Building Healthy Communities

Project Title

The Impact of the New York City Sugar-Sweetened Beverage Policy on Calories Purchased and Consumed

Grant Amount


Priority Area

Building Healthy Communities

Date Awarded

December 5, 2012






Sugar-sweetened beverages include soft drinks and non-diet sodas, fruit drinks, sports drinks, energy drinks, and some sweetened milk products.

These beverages are among the largest contributors to weight gain in the modern American diet. Recognizing these trends, a number of organizations and policymakers are implementing measures to reduce consumption of these drinks as part of the effort to reduce obesity. On September 13, 2012, the New York City Board of Health passed an ambitious measure to ban the sale of oversized sodas and other sugary drinks by restaurants, movie theaters, and street cart vendors. The regulation is one of the largest-scale public health restrictions in the United States that aims to curb obesity by altering the food environment. With support from NYHealth, the New York University School of Medicine (NYU) set out to evaluate whether the policy would lead to changes in consumer behavior.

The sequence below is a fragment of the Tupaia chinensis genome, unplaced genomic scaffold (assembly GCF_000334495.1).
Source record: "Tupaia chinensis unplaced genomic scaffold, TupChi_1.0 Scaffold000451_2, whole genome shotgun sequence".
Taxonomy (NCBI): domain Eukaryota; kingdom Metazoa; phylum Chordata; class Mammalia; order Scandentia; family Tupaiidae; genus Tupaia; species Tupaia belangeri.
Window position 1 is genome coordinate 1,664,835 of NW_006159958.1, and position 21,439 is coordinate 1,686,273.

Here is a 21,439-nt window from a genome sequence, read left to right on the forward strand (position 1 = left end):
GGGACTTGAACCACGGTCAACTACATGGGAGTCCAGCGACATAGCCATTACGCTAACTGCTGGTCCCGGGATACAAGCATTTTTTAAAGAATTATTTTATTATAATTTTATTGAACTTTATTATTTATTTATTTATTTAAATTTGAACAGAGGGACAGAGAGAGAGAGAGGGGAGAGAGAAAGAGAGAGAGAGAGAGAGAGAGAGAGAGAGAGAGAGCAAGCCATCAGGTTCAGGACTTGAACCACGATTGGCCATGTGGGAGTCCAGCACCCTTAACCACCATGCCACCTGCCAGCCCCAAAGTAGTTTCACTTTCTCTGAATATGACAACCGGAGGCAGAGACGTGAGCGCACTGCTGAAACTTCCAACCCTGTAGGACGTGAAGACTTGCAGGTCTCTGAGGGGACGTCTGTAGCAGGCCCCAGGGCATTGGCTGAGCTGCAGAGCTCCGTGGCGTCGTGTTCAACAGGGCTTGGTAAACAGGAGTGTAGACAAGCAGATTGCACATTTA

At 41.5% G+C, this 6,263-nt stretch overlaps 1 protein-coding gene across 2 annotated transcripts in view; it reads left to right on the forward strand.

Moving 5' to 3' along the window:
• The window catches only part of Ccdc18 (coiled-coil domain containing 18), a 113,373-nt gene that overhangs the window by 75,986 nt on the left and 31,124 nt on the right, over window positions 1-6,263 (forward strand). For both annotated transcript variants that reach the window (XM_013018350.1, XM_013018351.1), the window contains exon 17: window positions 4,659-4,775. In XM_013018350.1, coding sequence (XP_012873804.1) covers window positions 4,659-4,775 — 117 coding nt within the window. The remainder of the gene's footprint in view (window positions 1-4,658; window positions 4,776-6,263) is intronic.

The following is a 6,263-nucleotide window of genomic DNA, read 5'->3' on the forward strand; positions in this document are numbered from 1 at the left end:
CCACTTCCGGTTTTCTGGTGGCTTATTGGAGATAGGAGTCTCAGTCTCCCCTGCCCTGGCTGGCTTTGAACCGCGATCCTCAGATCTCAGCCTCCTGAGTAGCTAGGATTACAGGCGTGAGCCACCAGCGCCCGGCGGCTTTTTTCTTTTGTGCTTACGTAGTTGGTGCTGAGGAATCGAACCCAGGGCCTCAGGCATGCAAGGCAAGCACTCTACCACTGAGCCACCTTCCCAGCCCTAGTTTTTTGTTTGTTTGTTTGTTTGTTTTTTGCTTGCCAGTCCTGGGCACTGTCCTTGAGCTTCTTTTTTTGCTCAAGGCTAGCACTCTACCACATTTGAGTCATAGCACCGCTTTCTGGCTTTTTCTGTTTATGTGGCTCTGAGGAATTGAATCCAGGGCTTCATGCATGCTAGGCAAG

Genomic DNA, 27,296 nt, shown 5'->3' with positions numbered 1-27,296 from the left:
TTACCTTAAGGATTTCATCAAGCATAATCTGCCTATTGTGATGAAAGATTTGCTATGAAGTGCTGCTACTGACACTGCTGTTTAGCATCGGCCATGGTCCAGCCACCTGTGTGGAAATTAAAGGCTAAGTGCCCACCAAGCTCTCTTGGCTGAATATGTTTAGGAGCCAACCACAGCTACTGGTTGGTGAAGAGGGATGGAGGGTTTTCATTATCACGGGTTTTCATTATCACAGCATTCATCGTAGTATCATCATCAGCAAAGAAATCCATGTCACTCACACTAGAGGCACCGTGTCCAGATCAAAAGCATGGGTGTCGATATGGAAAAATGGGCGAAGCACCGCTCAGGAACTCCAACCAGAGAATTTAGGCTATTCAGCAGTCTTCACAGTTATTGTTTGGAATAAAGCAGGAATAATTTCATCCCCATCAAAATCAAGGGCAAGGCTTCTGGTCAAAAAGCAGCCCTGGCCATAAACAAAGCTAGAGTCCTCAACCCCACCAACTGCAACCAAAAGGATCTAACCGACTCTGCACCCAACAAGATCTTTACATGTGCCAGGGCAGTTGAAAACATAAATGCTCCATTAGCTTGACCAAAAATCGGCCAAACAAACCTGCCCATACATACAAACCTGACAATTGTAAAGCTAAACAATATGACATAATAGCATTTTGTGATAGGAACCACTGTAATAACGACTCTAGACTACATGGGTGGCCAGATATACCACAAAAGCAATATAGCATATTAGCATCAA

Under this grant, NYU examined the policy’s influence on New York City adults’ and adolescents’ calorie purchasing and consumption at fast-food restaurants, where the majority of sugar-sweetened beverages subject to the policy are sold. The research team collected point-of-purchase receipts, conducted a brief survey of fast-food restaurant consumers, and conducted a follow-up 24-hour dietary recall survey of these same consumers. The proposed evaluation also examined the impact of the policy on the availability, price, placement, and promotion of sugar-sweetened beverages. Although the New York City soda ban was overturned in 2012, data from NYU’s evaluation were incorporated into another study published in the American Journal of Preventive Medicine that examined the nutritional quality of children’s meals at fast food restaurants and the possible implications of policies designed to regulate these meals. A follow-up study published in Health Affairs analyzed consumer behavior at fast-food restaurants and found that calorie labeling on menus did not impact the nutritional content of foods and beverages purchased by consumers.